There is still no end in sight for victims of real estate investment fraud and predatory lending. The share house investment fraud scandal that erupted in late 2017 is only the tip of the iceberg, with some data suggesting that similar loans for whole-building investments are four times as high.
According to the Toyo Keizai Shimbun, these loans on whole-buildings and apartments could extend to as much as 520 billion Yen (approx. US$4.5 billion) based on documents released by Suruga Bank in May 2019. As many as 80% of the buildings are over 20 years old and located nationwide.
What’s the back story? Salaried workers, often with very little real estate experience, would attend investment seminars held by real estate brokerages spruiking high-yielding assets providing stable income into retirement, and with full financing and ‘no money down’ slogans. Buyers would be approved on the spot for very high loan amounts, often far exceeding what the borrower would normally be approved for. In some cases, this was done by forging the borrower’s bank statements or income certificates.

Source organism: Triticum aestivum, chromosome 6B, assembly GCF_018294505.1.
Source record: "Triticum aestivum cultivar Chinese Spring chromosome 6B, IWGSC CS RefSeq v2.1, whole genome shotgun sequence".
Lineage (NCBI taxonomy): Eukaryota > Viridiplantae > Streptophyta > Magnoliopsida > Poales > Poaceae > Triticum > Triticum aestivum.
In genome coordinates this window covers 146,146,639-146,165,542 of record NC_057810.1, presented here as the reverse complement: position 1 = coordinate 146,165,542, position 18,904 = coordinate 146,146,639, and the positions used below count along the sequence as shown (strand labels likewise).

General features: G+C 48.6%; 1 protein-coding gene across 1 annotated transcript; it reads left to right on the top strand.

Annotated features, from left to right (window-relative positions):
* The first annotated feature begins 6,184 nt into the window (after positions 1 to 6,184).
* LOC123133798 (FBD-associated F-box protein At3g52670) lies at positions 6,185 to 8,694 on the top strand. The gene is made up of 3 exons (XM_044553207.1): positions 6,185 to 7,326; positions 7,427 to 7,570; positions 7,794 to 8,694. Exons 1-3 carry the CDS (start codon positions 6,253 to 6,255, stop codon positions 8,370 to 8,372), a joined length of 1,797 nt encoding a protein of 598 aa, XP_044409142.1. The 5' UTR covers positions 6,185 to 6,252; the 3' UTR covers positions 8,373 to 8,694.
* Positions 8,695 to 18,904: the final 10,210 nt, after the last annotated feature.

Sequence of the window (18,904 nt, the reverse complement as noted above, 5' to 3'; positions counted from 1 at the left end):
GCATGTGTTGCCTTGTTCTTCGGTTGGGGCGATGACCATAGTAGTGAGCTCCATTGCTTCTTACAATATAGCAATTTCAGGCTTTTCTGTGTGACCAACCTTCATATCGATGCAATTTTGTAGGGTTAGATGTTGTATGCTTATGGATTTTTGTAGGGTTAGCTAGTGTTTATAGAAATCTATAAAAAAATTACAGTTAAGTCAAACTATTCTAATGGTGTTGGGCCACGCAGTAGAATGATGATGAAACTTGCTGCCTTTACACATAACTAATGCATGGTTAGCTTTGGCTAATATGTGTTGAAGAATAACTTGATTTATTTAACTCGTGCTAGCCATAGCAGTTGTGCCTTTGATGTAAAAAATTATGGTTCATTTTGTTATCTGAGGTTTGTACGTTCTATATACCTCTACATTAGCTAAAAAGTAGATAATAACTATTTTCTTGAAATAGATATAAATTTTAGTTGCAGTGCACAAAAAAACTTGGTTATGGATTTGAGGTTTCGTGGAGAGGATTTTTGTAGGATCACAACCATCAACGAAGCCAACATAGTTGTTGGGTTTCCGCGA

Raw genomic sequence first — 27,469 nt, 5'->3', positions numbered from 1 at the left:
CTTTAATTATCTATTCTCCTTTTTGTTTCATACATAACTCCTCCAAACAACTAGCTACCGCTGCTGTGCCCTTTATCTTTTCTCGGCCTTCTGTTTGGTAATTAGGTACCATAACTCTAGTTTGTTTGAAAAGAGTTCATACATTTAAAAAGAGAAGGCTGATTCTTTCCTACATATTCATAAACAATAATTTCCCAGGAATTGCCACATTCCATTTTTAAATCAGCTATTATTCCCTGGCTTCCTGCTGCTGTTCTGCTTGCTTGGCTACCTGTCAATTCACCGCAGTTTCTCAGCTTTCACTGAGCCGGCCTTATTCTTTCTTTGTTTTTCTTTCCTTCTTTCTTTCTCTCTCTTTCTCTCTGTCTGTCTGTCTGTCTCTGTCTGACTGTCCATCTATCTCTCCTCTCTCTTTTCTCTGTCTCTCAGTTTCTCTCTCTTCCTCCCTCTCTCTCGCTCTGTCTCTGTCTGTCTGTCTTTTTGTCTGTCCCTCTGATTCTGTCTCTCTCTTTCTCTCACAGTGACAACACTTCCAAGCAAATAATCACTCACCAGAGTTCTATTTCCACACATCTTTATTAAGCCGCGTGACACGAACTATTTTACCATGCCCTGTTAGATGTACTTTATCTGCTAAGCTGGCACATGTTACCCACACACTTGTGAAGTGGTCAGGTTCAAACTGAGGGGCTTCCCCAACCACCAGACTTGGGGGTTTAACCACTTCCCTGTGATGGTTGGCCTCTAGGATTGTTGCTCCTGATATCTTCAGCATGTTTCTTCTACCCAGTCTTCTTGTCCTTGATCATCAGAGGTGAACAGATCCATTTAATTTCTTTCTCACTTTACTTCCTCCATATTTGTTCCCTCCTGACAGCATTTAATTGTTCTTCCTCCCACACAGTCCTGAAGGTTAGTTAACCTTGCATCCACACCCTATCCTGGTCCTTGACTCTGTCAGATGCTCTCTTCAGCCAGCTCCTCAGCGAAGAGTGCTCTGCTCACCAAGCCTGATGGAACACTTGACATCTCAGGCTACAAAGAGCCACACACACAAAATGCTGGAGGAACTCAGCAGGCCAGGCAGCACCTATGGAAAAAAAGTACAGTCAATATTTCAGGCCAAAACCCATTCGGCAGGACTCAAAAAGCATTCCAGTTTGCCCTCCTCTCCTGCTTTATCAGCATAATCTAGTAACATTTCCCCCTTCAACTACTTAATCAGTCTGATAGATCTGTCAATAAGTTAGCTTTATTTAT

The assets sold were essentially overpriced, overvalued, and with falsified rental income details. Some investors were promised guaranteed rental income, only for payments to stop when the real estate company could no longer pay the inflated rents.
The Toyo Keizai Shimbun interviewed one investor who had been approved for a 450 million Yen loan to purchase two apartment buildings in Tokyo and Fukui Prefecture, both included sublease guarantee agreements from the real estate company selling the buildings. That rental guarantee was quickly canceled and the investor was left to cover the negative cash flow. A few years later they were able to obtain the original loan documents through an alternative dispute resolution. Despite having around 1 million Yen in their bank account at the time of purchase, someone in the purchase or loan application process had photoshopped their bank statement to show a balance of over 70 million Yen. Both of the investor’s properties were foreclosed on in January 2022. Other investors have had their own homes foreclosed on as well in order to cover the over-valued investment loans that had fallen into arrears.
In May 2021, approximately 50 lawyers formed a legal team for victims of fraudulent whole-building loans issued by Suruga Bank but negotiations have hit a stalemate.
Source: The Toyo Keizai Shimbun, February 16, 2022.
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